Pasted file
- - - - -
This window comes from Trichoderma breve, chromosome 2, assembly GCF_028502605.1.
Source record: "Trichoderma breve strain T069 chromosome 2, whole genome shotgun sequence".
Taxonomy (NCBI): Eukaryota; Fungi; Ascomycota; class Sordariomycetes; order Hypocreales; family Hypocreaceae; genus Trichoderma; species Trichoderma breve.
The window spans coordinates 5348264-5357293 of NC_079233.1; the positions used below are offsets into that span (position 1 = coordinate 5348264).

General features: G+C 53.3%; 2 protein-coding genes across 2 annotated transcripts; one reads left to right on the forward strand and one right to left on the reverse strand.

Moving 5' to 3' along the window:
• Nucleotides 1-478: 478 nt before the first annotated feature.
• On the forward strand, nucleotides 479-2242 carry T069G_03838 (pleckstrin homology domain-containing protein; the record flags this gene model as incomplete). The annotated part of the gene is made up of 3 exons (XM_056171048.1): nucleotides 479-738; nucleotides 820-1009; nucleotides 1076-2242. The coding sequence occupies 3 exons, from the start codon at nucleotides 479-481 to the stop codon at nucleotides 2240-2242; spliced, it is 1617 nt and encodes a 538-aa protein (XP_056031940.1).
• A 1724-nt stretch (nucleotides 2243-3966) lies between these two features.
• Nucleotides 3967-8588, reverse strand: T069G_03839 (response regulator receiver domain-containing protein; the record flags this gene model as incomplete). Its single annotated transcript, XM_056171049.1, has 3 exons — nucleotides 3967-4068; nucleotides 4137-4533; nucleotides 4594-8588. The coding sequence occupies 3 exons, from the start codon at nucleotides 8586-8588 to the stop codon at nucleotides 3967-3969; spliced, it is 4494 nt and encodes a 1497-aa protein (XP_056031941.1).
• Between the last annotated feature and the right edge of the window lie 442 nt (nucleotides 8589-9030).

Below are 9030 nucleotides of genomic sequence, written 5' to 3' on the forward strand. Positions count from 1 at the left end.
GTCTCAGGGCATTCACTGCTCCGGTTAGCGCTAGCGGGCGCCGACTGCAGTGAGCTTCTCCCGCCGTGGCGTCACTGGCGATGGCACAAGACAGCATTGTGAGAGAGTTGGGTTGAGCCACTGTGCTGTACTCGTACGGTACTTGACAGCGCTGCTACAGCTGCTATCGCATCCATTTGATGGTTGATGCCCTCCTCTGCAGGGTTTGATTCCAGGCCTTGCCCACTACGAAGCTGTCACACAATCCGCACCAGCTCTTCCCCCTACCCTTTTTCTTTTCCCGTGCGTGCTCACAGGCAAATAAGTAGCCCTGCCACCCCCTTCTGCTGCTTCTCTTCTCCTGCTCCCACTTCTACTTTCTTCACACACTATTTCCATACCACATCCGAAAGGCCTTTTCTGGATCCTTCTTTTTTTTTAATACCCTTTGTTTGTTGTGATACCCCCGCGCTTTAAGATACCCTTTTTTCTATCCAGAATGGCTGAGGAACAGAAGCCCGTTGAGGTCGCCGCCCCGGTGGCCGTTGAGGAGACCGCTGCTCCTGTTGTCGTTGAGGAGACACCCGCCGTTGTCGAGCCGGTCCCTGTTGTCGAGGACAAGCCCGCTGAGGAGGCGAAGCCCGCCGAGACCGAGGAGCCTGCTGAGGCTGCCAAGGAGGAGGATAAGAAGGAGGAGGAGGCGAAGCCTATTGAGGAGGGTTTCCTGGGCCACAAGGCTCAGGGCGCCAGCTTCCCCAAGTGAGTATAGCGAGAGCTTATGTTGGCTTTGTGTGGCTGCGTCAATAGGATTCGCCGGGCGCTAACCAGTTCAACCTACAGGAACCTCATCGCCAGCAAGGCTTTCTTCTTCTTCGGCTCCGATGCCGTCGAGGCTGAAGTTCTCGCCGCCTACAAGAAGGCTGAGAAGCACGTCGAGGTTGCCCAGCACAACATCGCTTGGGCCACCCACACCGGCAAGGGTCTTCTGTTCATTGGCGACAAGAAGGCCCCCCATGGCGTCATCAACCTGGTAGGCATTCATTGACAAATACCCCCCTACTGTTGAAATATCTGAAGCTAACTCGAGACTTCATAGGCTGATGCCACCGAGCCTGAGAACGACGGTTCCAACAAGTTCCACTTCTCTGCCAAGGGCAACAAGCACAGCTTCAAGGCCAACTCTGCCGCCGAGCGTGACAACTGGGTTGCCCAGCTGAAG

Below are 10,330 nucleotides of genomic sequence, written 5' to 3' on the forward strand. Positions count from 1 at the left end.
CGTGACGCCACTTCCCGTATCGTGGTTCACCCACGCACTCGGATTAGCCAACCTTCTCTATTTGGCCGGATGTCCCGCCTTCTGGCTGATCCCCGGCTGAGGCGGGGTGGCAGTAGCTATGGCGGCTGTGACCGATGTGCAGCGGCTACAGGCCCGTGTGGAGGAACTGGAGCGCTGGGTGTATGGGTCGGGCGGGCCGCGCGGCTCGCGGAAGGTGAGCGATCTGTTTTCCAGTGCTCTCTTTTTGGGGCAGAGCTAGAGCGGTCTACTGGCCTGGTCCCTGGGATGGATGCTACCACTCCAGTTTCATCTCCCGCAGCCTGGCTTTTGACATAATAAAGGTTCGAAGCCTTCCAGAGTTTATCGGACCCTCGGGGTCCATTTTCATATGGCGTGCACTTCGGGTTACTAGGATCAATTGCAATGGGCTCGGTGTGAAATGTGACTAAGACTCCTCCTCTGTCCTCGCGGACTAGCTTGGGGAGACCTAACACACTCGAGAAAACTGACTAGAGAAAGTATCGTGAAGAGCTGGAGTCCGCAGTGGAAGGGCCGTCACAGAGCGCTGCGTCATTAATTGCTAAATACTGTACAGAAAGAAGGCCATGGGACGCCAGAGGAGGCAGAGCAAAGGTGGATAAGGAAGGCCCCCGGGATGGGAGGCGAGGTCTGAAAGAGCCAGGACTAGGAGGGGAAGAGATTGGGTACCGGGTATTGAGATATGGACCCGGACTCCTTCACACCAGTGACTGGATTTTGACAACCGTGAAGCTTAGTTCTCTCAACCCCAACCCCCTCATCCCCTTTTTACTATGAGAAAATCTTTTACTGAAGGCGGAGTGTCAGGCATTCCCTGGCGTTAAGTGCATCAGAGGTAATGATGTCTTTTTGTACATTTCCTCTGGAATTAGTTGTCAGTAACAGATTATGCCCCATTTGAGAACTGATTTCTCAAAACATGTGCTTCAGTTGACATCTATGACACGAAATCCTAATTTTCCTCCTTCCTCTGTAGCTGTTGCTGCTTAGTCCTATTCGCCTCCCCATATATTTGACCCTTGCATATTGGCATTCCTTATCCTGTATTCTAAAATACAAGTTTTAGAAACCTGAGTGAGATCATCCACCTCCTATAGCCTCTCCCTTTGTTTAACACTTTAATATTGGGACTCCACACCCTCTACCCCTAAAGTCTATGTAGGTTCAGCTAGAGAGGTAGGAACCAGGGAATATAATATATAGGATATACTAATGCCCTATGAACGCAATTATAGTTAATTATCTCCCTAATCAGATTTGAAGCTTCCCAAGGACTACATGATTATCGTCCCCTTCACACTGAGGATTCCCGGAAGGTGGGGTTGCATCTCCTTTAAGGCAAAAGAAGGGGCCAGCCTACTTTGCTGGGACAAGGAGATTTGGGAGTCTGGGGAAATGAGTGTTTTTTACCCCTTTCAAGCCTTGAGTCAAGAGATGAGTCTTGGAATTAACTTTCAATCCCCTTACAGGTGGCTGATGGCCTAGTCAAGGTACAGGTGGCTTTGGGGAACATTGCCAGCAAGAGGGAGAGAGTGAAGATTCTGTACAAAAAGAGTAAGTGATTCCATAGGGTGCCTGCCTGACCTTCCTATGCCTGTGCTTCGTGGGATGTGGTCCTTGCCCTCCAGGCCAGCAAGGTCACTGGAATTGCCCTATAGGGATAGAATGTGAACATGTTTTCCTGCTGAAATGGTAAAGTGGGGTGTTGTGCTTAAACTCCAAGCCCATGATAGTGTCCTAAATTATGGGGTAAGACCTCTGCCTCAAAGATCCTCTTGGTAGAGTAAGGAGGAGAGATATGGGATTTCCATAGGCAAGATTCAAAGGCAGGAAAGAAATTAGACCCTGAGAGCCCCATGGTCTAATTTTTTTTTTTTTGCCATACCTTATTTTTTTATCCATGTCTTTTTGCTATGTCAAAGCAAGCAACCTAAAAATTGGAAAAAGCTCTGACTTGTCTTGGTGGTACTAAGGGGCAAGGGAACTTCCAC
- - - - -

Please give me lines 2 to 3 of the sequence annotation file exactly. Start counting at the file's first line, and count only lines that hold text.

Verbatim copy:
Source record: "Trichoderma breve strain T069 chromosome 2, whole genome shotgun sequence".
Taxonomy (NCBI): Eukaryota; Fungi; Ascomycota; class Sordariomycetes; order Hypocreales; family Hypocreaceae; genus Trichoderma; species Trichoderma breve.